As I have followed the development of these inclusive parks, there is another feature to them that is rarely noticed. The better examples generally include some form of programming. Generally, such programming involves busing in children from programs with special needs. In other cases a community of families is formed and events are planned for this group. While these programs are unquestionably valuable, they tend not to be inclusive. Indeed, they can reinforce the perception that the playspace is primarily for this population.
Magical Bridge goes about this in a very different, and to my mind, a much more effective way. Their programming is for the whole community. The concept is Kindness Ambassadors, who are there to play with the community and to spread kindness.
Lest you think this is just a “feel good” and passing gesture, there is a Kindness Wall that clearly spells out what kindness is and what kind people do. On opening day hundreds of Kindness Wands where hung spreading kindness everywhere.
Kindness Ambassador Eden (Courtesy of Olenka Villarreal)
Olenka now faces the dilemma of how to ensure that the project she has invested eight years of her life into continues to thrive now that it has been turned over to the City of Palo Alto. In the coming months she will be working with the city hall to get permanent staffing to provide Kindness Ambassadors on an on-going basis.
As Olenka described her relationship … “they are very supportive and interested in helping with programs, entertainment on the stage and more. The Mayor, Director of Community Services, and other City staff are all on our Stakeholders Committee. Our project has often been held as an example of the most magical (really!) of private-public relationships.”
All too often donors are great at funding construction, but rarely, if ever, willing to fund staffing. The key is to ensure that the programs that are presented at the playground are seen as serving the whole community, not a small sector. When everyone benefits, this becomes a natural part of the recreation programming and everyone wins. Magical Bridge is a shining demonstration of what can happen when the public and private sector work together.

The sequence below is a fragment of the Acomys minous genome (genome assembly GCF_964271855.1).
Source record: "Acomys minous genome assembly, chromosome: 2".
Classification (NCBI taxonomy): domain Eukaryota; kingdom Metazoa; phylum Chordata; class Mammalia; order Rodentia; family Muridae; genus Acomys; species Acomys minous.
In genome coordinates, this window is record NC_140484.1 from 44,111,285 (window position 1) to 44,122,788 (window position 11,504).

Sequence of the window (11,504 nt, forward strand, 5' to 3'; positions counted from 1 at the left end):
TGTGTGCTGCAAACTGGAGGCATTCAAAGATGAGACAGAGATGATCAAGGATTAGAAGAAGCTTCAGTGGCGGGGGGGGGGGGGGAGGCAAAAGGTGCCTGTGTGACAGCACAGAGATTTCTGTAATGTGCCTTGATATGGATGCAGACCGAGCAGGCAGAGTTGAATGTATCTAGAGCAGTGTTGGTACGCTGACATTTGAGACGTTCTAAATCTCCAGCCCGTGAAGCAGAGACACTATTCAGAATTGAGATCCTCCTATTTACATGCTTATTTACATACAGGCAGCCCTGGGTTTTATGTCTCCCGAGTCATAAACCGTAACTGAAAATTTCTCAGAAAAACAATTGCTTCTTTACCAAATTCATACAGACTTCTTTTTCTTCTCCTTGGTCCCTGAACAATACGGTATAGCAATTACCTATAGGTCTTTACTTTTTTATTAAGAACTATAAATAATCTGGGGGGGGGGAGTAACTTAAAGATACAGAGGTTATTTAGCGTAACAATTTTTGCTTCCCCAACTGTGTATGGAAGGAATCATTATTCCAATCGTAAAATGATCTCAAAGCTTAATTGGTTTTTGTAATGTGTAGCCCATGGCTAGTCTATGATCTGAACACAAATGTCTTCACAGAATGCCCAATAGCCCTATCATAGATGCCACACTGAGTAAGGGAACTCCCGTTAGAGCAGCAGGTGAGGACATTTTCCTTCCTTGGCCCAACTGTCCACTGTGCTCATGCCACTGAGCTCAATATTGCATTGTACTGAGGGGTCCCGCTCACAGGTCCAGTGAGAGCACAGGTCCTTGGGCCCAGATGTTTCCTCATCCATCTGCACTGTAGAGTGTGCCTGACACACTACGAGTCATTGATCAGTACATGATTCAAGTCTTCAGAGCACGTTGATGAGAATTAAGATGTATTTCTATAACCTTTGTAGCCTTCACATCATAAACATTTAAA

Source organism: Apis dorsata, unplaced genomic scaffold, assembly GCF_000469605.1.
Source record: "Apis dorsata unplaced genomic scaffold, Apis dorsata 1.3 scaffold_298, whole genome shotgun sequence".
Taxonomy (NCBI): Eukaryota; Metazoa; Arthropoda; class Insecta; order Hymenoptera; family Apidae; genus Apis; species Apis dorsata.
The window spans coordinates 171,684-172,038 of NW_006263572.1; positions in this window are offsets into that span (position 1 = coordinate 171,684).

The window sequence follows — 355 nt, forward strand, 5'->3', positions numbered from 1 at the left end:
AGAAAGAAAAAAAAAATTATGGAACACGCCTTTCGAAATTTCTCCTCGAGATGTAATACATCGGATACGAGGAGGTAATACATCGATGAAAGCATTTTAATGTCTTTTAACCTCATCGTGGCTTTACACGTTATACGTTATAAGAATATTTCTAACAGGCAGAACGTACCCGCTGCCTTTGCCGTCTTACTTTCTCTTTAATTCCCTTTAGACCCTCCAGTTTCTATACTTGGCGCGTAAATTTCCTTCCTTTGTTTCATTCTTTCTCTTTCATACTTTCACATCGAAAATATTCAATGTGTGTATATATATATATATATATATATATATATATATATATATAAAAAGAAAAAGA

Here are other examples that go beyond the ADA to become inclusive community destinations:
- Possibility Playground: Port Washington, Wisconsin
- Preston’s H.O.P.E.: Beachwood, Ohio
- Westminster Center Park: Westminster, Colorado
- Tatum’s Garden: Salinas, California
- Project Playground: Juneau, Alaska
- Taylor’s Dream Boundless Playground: Fort Wayne, Indiana
- Alexander W. Kemp Playground: Cambridge, Massachusetts
- Smothers Park: Owensboro, Kentucky
- Woodland Discovery Playground: Memphis, Tennessee
- imPOSSIBLE Dream Playground: Warwick, Rhode Island
- Hope Park: Frisco, Texas
- Imagination Playground: Manhattan, New York
- Rotary Play Garden: San Jose, California
It’s time we stepped up to the plate.
While a fully inclusive destination playground is a wonderful thing, it is not the whole, or perhaps even the best, solution to a fully inclusive community. Since it will not be possible to make small playspaces better at accommodation, neighborhood parks can at least do a better job at being inclusive and not just accessible.
Yes, there are budget issues, but activists alone cannot be the sole source for providing for critical community recreational needs. Recreation professionals are the ONLY people fully qualified to competently develop solutions to comprehensive inclusive recreation. No one else, not landscape architects, not equipment suppliers, not well intentioned NGOs, no one else knows the intricacies of government, maintenance, and local politics as well as local park professionals.
And there are solutions